Meet Christine Fedoruk

Alumni profile

Meet Christine Fedoruk


One of the MIM program's strengths is the dynamism of its participants. -- Christine Fedoruk, Manager, Reporting Services, Hansard

On May 28, I will cross the Rebecca Cohn Auditorium stage in Halifax, Nova Scotia, to receive the Master of Information Management (MIM) degree from  Dalhousie University. Securing my parchment, I am likely to reflect on my newfound specialty and on what it is like to take on graduate studies from the opposite coast.

As a discipline, information management considers the whole information lifecycle, from creation through organization, management, use and distribution to eventual destruction or permanent retention. MIM coursework applies theory from information science, library and archival studies, computing science, management science and legal studies to analyze and address such practical problems as developing effective records retention policy, managing information privacy and security risk, capturing corporate knowledge and preserving electronic information for the long term.

Dalhousie's MIM is a year-round program. Each semester combines three months of distance study with a two-day residential intensive. Active participation is a core program requirement. Students are expected to engage comprehensively with weekly discussion topics or questions. For two courses I attended a live lecture; for the remaining six, I viewed the archived audio stream. The generally asynchronous study model makes it possible to balance full-time employment with graduate studies.

On-site intensives live up to their name. Working through information management problems quickly and as part of a team, students gain confidence in applying key course concepts while experiencing realworld challenges — namely, limited resources and time.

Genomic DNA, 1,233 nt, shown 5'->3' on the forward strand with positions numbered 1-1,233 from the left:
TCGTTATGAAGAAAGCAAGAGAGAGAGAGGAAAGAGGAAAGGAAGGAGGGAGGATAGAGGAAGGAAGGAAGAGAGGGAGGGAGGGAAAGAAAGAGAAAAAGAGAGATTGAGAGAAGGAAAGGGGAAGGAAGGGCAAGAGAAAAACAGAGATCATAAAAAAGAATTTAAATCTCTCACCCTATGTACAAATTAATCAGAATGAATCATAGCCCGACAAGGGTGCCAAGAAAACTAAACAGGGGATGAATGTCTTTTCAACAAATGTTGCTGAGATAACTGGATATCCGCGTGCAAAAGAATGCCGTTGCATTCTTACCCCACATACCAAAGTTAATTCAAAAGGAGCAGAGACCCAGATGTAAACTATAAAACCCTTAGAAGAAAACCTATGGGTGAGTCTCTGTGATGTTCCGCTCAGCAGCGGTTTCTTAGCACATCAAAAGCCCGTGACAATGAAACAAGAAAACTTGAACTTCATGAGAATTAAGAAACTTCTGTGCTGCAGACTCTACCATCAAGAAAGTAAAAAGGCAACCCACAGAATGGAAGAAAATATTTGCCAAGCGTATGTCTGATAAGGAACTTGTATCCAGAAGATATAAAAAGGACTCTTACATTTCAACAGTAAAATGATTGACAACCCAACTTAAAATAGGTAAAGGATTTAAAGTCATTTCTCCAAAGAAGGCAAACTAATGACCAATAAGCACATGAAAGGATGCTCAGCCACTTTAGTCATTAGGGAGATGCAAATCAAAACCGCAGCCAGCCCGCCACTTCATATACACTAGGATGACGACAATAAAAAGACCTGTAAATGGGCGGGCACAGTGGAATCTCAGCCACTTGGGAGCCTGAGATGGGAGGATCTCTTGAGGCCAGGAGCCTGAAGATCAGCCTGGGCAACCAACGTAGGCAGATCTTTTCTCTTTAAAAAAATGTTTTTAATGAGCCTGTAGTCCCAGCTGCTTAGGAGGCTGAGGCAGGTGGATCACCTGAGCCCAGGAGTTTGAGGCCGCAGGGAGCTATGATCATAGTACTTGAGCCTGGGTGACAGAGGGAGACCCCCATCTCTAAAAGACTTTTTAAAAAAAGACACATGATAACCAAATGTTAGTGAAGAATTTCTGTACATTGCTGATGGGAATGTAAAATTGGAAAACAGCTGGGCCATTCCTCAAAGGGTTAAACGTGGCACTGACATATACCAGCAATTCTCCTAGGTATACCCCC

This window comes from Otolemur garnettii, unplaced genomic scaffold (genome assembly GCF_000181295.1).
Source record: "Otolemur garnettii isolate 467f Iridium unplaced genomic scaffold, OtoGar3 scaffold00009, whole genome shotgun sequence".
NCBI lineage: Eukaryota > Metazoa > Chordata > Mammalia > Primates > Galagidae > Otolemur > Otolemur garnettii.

One of the MIM program's strengths is the dynamism of its participants. I had the opportunity to study with a leading national adviser in information and privacy legislation. MIM faculty are leaders and multiple grant- and award-winners in their respective fields. With student cohort members from the federal public service, global multinational companies, law enforcement, federal security agencies and other diverse employers, discussions were thought provoking, well-rounded and hardhitting.

Rather than finding distance study alienating, I found Dalhousie's unique blend inspiring. As a formidable research university, Dal's combination of faculty expertise, research foci and top-rate academic resources made an appreciable difference to the study experience.

Having completed the program, I acknowledge the most important applied skill as asking the right questions at the right times, when approaching the application of new technologies, architecture, interfaces, etc., to Hansard products and services. Whether considering the fundamental role of the Web as our public portal or improving the internal systems that support transcription, I understand how each piece fits in the overall information lifecycle as well as how it ultimately serves our key stakeholders. MIM studies have strengthened my professional understanding of the role Hansard Services plays in the information universe — and made me look continually forward to what the future holds in store for the Official Report.